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LectureHop: A Golden Nugget for Wadah Khanfar

After nearly suffering a nose bleed from the 11 floor climb through IAB to hear Direct General Wadah Khanfar speak on“Media Revolution in the Middle East,” Sarah Camiscoli was both star-struck by Wadah Khanfar’s presence and impressed by his thoughts on current US Policy in the Middle East, his opinions on reclaiming the responsibility and the ethnics of journalism, and his genuine humility as he spoke to what seemed like the closest thing one could get to groupies.

Peter Awn introduced Wadah Khanfar with much excitement as “one of the most Powerful People in the World by Forbes Magazine, a Young Global Leader by the World Economic Forum (Davos), the third most influential Arab in the world by Arabian Business, and one of the most influential Muslims in the world.”  To this, Khanfar ironically replied, “Thank you for pronouncing my name correctly.” Awn snickered. He was flattered.

While Khanfar was equally as pleased by Awn’s enthusiasm and the camera phones that subversively emerged from the crowd, Khanfar tried to change up the tone by starting with, “I do not have many answers to the issues of the media.  However, I will just share with you some thoughts and ideas.”

The first “thought” breached by Khanfar was his fear that news reporting is “drifting away from putting human being[s] at [the] center to putting centers of power and commercial at [the] center.”  To speak to “the voices that may not be able to express themselves,” Khanfar told a story from his experience covering the war in Kabul. The depth of this problem became even more haunting to Khanfar after paying the bill for tea he and several young Arab men shared over a casual conversation about their perspectives on the war.  When one of the young men realized that Khanfar had paid for the tea, he chased him down, scolded him for his insult of paying as the “guest” and had “tears in his eyes” as he begged him to allow him to take the bill—it was a tradition that he should not.  Khanfar emphasized how the tradition, culture, and marginal voices that are often seen as outside of politics must be reclaimed as another center for reporters and policymakers.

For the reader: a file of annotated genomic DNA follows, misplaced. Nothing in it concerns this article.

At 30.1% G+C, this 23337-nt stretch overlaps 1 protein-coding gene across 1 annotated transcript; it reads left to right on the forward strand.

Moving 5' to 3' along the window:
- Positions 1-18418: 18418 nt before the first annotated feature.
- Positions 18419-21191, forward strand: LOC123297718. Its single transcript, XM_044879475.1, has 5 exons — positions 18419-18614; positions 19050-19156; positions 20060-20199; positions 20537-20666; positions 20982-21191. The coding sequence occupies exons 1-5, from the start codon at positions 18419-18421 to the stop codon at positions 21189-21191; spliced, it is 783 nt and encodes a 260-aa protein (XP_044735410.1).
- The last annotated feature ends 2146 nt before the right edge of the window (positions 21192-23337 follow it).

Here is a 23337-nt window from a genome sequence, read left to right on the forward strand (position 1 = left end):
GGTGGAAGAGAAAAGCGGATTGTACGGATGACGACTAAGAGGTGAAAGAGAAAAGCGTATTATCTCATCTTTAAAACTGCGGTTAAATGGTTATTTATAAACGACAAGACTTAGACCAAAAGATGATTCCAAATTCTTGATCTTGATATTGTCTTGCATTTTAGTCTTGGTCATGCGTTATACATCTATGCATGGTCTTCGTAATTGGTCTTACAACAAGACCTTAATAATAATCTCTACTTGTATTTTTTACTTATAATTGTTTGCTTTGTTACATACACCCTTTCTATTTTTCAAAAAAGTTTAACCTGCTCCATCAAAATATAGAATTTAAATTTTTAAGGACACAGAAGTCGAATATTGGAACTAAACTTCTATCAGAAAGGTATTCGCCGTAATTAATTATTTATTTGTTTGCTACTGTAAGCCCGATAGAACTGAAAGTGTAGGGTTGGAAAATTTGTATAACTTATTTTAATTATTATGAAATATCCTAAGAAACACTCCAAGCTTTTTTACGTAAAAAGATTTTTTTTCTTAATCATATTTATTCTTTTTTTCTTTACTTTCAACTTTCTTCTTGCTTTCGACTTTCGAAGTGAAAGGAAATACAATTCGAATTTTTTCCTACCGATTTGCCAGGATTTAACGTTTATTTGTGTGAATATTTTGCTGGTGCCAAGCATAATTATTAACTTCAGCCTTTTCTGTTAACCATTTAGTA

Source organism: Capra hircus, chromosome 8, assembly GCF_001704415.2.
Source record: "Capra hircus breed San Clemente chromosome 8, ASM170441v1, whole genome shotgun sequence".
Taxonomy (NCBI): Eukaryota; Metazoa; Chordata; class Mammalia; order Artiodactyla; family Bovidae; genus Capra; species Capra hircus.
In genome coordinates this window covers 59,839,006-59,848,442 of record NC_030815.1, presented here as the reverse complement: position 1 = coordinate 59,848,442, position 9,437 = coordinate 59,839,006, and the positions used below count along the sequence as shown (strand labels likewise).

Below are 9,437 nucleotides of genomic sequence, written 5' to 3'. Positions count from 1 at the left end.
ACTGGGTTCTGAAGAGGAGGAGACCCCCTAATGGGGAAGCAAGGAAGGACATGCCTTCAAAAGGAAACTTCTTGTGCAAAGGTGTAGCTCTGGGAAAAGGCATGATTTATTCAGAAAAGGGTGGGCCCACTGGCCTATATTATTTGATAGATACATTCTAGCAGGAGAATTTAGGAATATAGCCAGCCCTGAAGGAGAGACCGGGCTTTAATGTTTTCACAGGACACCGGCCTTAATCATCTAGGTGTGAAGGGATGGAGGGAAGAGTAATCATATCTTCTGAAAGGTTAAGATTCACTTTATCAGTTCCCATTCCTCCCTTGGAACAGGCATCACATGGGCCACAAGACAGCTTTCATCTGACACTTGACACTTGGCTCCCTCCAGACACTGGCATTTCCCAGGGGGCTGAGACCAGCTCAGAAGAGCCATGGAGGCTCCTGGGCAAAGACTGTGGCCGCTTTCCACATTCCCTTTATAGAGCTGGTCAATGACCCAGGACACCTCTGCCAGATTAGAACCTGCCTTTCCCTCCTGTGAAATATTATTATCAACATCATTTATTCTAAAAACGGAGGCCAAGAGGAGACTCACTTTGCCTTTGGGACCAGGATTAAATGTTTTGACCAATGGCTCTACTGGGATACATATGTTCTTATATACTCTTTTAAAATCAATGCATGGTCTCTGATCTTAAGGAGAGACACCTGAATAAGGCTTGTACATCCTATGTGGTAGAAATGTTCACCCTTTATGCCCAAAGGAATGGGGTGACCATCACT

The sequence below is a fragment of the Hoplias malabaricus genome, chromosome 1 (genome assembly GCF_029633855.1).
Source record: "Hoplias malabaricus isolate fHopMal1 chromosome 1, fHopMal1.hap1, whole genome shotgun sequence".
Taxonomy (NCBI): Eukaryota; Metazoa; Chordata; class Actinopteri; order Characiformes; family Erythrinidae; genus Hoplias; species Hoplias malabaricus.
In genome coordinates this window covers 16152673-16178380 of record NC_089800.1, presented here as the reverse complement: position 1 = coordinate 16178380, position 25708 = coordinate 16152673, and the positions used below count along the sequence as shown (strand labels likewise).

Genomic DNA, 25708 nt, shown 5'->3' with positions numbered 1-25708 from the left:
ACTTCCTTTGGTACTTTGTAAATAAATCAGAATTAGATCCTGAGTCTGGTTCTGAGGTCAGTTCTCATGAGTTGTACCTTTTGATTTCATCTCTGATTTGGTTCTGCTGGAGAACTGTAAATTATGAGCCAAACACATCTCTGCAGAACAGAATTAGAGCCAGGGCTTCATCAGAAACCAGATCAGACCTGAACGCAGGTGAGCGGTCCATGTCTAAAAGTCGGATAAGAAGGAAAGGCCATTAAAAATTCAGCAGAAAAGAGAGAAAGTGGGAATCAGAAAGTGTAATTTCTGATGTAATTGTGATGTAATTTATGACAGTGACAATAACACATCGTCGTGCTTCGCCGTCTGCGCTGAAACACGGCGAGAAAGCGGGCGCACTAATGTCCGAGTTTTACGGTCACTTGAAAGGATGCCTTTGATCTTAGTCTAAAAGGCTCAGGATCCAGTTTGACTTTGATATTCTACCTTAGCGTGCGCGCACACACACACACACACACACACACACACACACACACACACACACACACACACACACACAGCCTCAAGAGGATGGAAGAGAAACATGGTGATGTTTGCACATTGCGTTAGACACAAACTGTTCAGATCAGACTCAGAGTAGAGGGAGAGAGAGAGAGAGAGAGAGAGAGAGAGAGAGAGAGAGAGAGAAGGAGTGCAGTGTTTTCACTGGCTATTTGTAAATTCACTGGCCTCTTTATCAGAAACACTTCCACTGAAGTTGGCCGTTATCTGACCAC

After speaking passionately against a US policy in Afghanistan that “plan[ned] a strategy in 10 days to replace… three and a half thousand years of government,” Khanfar spoke about how to handle centers of power while also acting as an agency that challenges the “tyranny of the state.” Quoting an interview with Edward Said, who advocated “speaking true to power,” Khanfar revealed that “if you go to Al Jazeera you will see that slogan on the wall—Al Jazeera speaks true to power.”  With this philosophy, Al Jazeera operates under the belief that there is “always a way where power and journalism can benefit, but… power can overtake.”